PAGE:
Chokuretsu ROM Hacking Challenges Part 1 – Cracking a Compression Algorithm!

Written by Jonko on 19 Oct 2022

Howdy folks! This is the first in a series of blog posts that will delve into the technical challenges involved in translating Suzumiya Haruhi no Chokuretsu (The Series of Haruhi Suzumiya). These blogs do get quite technical and include things like code samples, but are written to be intelligible to a general audience. If you have any questions or comments, feel free to tweet at us!

This whole project started with two posts on the GBATemp forum from a user named Cerber (now one of our graphic designers!) asking for help translating an obscure DS game based on the Haruhi series. He had made some progress on finding the script in the game and replacing it with English characters, but was getting stuck on being able to reinsert text fully.

Cerber's DS with Haruhi saying "Today is the" in full-width characters

What Cerber was doing precisely was opening up the ROM in a hex editor (a tool for modifying binary files directly where each byte is represented as a hexadecimal number) and searching for the text he was seeing in-game. He was able to find the script, but the issue he was having was dealing with what he called “game code” that surrounded the text he was trying to replace – modifying the sections he marked in red broke the game entirely.

A  hex editor with the previous "Today is the" visible while the rest of the file is highlighted in red

A quick explanation of what we’re seeing here: on the left, we have the raw binary in the file, represented as a series of bytes in hexadecimal. Hexadecimal is also called base 16 – while we normally use decimal (base 10 – i.e. 0, 1, 2, 3, 4, 5, 6, 7, 8, 9) and computers use binary (base 2 – i.e. 0, 1), programmers often use hexadecimal because it allows us to represent a single byte in two characters. When writing numbers, to distinguish the base we often use 0x as a prefix for hex numbers (0x17 is 23 in decimal) and 0b to represent binary numbers (0b0000_0100 is 4 in decimal).

The characters on the right represent the bytes we’re seeing on the left interpreted through an encoding. You might be familiar with ASCII, the most basic of encodings – each letter in the alphabet is represented by a single byte. This game uses an encoding called Shift-JIS, which is how Japanese was represented prior to the advent of Unicode.

Drawing on my past experience, I did some investigation and then posted a perhaps less-than-hinged reply:

A forum post from Jonko posted on October 23, 2021. The text of the post is included in a block quote below."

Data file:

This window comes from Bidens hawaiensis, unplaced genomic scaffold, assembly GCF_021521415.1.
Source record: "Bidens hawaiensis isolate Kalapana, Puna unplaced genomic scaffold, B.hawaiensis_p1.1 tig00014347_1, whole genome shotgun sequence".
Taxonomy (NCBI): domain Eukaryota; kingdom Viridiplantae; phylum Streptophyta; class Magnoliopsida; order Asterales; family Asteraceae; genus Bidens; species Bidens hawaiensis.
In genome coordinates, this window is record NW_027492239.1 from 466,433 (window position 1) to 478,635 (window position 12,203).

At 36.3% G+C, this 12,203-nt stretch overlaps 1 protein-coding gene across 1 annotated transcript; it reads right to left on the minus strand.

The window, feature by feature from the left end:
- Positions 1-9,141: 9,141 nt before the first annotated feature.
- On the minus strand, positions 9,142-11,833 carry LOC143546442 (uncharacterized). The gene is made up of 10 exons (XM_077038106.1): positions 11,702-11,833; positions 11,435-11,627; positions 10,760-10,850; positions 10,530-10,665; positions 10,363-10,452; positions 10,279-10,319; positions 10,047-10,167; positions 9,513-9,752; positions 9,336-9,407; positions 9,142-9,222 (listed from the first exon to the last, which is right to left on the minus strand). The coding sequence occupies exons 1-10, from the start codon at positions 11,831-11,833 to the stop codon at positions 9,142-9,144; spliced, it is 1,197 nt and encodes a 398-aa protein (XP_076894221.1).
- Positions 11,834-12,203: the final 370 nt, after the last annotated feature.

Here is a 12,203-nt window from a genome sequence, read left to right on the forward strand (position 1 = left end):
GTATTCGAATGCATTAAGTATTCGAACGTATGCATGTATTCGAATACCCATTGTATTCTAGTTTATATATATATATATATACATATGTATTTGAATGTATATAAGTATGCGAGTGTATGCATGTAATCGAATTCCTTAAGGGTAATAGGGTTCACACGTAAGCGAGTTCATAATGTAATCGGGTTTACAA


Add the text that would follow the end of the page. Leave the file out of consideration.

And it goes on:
Hi! So that's not game code surrounding it; that's more data for this scene. I don't know what all of it does yet, but I can tell you that this entire chunk is compressed and that the decompression subroutine lives at 0x2026190. You'll have to decompress it before you can begin editing it and once it's decompressed we'll have a better idea of what all the parts do which will give us a leg up on editing it.

The other thing you'll need to be thinking about is a font-width hack (half-width or variable-width). There are multiple lines in the game that fill up the entire box and there's no way you're going to be able to fit that in there with full-width characters, so you'll want to investigate that, too.

So let’s go through this point-by-point.


How did I know that this section was compressed? Well, looking at his screenshot, we can clearly see that the in-game text is showing up in the hex editor (I’ve marked an example in yellow below), but some portions of the text are missing – for example, the “ハルヒの” bit that I’ve marked below is replaced by a shorter character sequence that I’ve highlighted in blue.

Side-by-side screenshots of Chokuretsu. The first corresponds to text highlighted in yellow showing that Haruhi's dialogue is present. The second highlights a section of the text in the ROM that is apparently misisng a portion of the in-game text.

This is a sign of what’s called run-length encoding – a method for compressing a file that focuses on eliminating repetition. So okay, now we know it’s compressed – what do we do next? Well, we know our end goal: we want to replace the text in the file with English-language text. In order to do that, we will have to be able to decompress the text ourselves in order to edit the file. However, because the game expects the text to be compressed, we will also have to be able to recompress the file so we can reinsert it into the game. Well, let’s get started.

Finding the Decompression Subroutine

So we actually have a lot of information at our disposal here. We have a file that we know is compressed, we have a pretty good idea of what it decompresses to, and we know where that file is used in-game. So, let’s load the game in DeSmuME (the emulator that, at time of writing, has the best memory searcher) and search for some of the text that appears in-game.